Lifestyle Sex and Relationship 08 Feb 2017 Close to 60 percent ...

Close to 60 percent people pay more attention to phone on dates: study

PTI
Published Feb 8, 2017, 9:15 pm IST
Updated Feb 8, 2017, 9:21 pm IST
About 75 per cent of the adults reported getting into an argument with a significant other over being on a device while together.
Only about 33 per cent claimed that they sometimes set device rules (Photo: AFP)
 Only about 33 per cent claimed that they sometimes set device rules (Photo: AFP)

New Delhi: Love may be blind, but the relationship with smartphones is reaching eye-popping proportions, with a report saying majority of people pay more attention to their devices than their partners on a date.

According to a study by chipmaker Intel, 57 per cent respondents in India said they have had to compete with their partner's device for attention on their first date.

 

In fact, 60 per cent felt their significant other paid more attention to their device when they were together one-on-one.

The global study titled 'Three's Company: Lovers, Friends and Devices' aims to understand the online behaviour of people and how it affects their relationships with friends and significant others.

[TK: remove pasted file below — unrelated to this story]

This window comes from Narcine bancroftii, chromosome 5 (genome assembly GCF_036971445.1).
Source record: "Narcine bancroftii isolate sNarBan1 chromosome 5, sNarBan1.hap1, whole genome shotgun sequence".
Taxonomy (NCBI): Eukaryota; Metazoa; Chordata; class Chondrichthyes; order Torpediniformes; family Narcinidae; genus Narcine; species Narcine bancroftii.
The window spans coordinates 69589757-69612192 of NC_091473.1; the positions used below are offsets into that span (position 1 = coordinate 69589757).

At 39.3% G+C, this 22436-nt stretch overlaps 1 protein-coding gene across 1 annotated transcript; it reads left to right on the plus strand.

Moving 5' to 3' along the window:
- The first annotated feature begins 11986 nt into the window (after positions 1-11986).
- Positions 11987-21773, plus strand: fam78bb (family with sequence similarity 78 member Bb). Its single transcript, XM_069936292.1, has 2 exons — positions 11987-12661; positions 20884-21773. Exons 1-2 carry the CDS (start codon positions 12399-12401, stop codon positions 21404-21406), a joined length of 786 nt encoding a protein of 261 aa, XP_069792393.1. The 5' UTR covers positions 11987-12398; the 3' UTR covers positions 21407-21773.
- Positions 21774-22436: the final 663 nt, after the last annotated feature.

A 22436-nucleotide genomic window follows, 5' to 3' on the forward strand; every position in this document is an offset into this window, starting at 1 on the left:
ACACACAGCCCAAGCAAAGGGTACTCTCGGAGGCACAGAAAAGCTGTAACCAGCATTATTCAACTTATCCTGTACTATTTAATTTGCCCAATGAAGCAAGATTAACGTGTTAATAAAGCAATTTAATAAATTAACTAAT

The study involved 1,400 Indian adults who use an internet-connected device on a daily basis. The study also gains significance because India is the world's second largest Internet market after China.

The study found that on an average, adults in India spend more time online when they are home (43 per cent) than they do interacting with others face-to-face (40 per cent).

 

About 75 per cent of the adults reported getting into an argument with a friend, significant other, or family member over being on a device while together.

However, despite being displeased with their partner's device usage, 24 per cent respondents said they do not set rules about device usage when together. Only about 33 per cent claimed that they sometimes set device rules.

The report also found 46 per cent couples shared passwords to social media accounts, 38 per cent shared passwords to personal email accounts, and nearly 35 per cent adults said they shared their work specific devices and accounts with their significant other.

 

Intel suggested that people should ensure using long passwords including numbers, and lowercase and uppercase letters, as well as symbols to protect their devices from attacks.

"Also, we love our devices but it's important to disconnect every now and then to spend time with the important people in our lives like friends and family. Your social networks and mobile games will be right there waiting for you when you get back," it added.

...




ADVERTISEMENT
ADVERTISEMENT
ADVERTISEMENT
ADVERTISEMENT
ADVERTISEMENT
ADVERTISEMENT
-->